For $350, a Telegram user called NoVac Team offered to sell a Guardian reporter a fake vaccine card. The price, they said, would include having the reporter’s vaccinated status registered in the Centers for Disease Control (CDC) database which is connected to their health records.
The CDC does not in fact maintain any vaccination records, nor does it provide a CDC-labeled vaccination record card for people. NoVac Team is a scammer, one of many on the messaging service Telegram who are offering fake vaccine cards to anti-vaxxers and then taking their money.
The hidden market for fake vaccine cards has been growing as more states start to enforce vaccine mandates for public gatherings, and employers require proof of vaccination.
Google searches for the term “fake vaccination cards” have also been rising as 4 January 2022, the date on which the national vaccine mandate affecting 83 million workers comes into effect, gets closer.
But many of the people offering fake cards are themselves scammers who will take the money for a forged card and then disappear. The Guardian has identified seven sellers that were repeatedly flagged by a Telegram scammer warning group that seeks to alert people who might be looking to buy a fake vaccine card.
Home Boy, who is based in Cameroon, sells cards for $170 and claims he delivers within 48 hours. He said he had worked with more than 250 people in the past three months. When asked about rumors about rampant scams on the platform, he shares “proof” of vaccine cards he has made. “If we have to work together we have to start by building trust,” he said.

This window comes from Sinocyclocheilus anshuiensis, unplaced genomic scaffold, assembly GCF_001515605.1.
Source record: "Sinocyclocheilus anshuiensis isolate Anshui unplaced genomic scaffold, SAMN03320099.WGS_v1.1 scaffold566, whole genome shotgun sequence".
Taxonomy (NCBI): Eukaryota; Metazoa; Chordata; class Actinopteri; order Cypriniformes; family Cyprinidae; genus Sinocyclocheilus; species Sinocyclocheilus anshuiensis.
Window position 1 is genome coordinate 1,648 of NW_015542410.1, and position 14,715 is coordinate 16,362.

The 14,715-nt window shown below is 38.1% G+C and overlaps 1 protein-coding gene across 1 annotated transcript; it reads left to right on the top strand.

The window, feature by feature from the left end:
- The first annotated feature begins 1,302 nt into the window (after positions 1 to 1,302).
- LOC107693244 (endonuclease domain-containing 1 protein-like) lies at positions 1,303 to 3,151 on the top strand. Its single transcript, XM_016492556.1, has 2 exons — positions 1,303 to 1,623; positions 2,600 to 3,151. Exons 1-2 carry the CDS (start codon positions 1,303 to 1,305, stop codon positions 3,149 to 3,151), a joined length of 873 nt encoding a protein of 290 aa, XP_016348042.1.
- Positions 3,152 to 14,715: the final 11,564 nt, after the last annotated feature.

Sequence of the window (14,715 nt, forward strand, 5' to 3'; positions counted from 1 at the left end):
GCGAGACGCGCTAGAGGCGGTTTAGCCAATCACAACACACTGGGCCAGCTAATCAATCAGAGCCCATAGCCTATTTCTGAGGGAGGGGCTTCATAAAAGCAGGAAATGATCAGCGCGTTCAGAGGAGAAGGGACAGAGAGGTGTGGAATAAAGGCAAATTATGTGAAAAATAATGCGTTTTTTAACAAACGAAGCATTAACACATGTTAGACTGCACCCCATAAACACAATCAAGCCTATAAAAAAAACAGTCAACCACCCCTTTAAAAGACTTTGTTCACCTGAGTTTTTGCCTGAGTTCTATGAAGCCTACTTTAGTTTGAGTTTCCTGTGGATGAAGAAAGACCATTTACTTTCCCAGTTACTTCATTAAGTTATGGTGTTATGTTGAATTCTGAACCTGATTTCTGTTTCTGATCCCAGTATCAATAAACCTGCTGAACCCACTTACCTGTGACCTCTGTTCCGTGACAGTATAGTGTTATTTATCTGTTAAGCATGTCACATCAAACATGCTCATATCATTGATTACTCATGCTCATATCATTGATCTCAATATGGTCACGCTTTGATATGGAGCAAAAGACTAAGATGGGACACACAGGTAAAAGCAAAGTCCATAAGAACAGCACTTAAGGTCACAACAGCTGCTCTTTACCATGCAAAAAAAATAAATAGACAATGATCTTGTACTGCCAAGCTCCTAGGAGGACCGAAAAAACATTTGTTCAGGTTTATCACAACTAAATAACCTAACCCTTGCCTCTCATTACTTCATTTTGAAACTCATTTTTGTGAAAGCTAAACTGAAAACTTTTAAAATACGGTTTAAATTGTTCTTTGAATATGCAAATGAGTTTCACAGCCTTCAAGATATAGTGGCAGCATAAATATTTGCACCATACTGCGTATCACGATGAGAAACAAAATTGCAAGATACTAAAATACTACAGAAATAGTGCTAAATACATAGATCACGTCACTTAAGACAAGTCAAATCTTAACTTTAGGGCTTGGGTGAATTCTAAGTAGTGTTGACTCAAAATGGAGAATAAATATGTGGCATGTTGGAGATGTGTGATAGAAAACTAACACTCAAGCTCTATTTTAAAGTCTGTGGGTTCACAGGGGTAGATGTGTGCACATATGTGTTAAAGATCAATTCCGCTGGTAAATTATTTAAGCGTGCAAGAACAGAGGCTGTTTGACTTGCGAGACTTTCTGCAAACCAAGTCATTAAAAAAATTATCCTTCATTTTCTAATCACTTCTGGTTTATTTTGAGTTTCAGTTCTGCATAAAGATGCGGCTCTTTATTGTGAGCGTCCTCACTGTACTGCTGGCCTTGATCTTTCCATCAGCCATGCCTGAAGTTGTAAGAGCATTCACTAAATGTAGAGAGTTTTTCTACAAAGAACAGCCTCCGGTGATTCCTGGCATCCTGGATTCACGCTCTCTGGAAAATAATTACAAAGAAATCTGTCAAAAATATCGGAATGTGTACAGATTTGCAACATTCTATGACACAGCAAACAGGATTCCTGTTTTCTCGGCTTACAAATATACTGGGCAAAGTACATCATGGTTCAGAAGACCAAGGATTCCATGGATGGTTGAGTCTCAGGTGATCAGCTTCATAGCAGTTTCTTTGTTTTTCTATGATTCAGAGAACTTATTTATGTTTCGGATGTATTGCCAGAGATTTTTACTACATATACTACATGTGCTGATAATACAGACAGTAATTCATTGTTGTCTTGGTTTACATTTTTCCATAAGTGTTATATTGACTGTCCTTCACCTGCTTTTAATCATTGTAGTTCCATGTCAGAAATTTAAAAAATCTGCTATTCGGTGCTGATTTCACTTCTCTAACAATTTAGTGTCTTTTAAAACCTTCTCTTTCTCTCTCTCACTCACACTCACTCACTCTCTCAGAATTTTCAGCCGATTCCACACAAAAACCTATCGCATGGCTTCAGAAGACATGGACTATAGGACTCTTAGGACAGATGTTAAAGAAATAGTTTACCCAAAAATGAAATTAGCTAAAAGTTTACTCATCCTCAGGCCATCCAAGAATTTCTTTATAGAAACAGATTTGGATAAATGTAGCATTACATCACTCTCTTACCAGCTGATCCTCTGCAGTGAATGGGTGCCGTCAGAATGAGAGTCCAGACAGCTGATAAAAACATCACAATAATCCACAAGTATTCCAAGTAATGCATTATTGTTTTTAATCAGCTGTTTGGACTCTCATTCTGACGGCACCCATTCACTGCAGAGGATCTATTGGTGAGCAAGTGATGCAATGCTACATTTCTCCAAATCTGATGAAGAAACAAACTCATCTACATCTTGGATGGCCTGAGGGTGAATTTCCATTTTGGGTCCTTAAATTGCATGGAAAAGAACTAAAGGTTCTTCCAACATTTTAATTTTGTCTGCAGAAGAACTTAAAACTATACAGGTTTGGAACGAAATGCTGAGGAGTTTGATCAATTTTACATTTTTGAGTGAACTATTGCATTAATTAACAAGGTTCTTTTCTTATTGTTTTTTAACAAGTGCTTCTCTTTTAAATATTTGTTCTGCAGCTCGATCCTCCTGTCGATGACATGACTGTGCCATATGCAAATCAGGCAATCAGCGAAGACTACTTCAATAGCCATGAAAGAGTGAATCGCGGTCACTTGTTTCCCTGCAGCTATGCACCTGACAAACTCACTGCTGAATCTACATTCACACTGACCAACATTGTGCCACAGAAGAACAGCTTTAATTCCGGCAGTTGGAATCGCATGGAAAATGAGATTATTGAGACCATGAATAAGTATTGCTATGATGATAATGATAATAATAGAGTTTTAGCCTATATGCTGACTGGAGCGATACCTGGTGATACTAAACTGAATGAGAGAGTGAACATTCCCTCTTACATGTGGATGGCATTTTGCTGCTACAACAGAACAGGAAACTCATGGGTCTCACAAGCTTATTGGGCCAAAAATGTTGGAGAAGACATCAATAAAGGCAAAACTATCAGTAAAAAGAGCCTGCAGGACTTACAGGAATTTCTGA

For $149, a user called “Admin 24/24”, based in Australia, said they could provide a digital vaccine pass “for every country”.
Another scammer going by the name of “Stella Bright” promised to send QR codes provided by doctors who “work with the government but are ready to save the world”. When asked if this was a scam, she said: “We are part of those fighting fraudsters on Telegram and doing the right job. In a period of hardship like this one, we need heroes out there who can protect humans again since our government has failed us all.”
Getting the vaccine is free, straightforward and safe but some people have instead chosen to spend weeks trying to illegally obtain fake vaccine cards only to get scammed, by other criminals, for hundreds of dollars.
It took Maggie two tries and $450 before she realized she wasn’t going to get the fake vaccine cards she was looking to buy.
The first seller that Maggie identified turned out to be a fraud. “The second time I was less trusting but still wanted to believe there was a way,” she said. “I fell for it again. I was so mad.”
The second seller sent her a strange message after receiving her initial payment. “I’ll need a little more payment to complete your registration,” they said. “We need to pay for a certain situation.”
Maggie told the seller she had no more money. A single mother, she had borrowed $350 to make the initial payment. Thinking that she might be getting scammed again, she pulled the plug.
“I don’t trust any of them anymore. I haven’t come across even one other person [trying to buy a fake vaccine card] who has found someone legit,” Maggie told the Guardian. “The people who say they have – are usually in cahoots with the scammer or it’s a scammer’s alternate account.”
While Maggie herself is fully vaccinated, something she says was “bullied” into, she has been looking for the card for her teenage daughter, who is an actor. Her daughter, she said, has been “treated like she has leprosy” in Hollywood because she doesn’t have the vaccine, and is losing jobs and access to her acting classes and agents.
She found numerous groups on Telegram, with sellers offering fake cards for, as one puts it, “those who need results but not willing to take the vaccines”.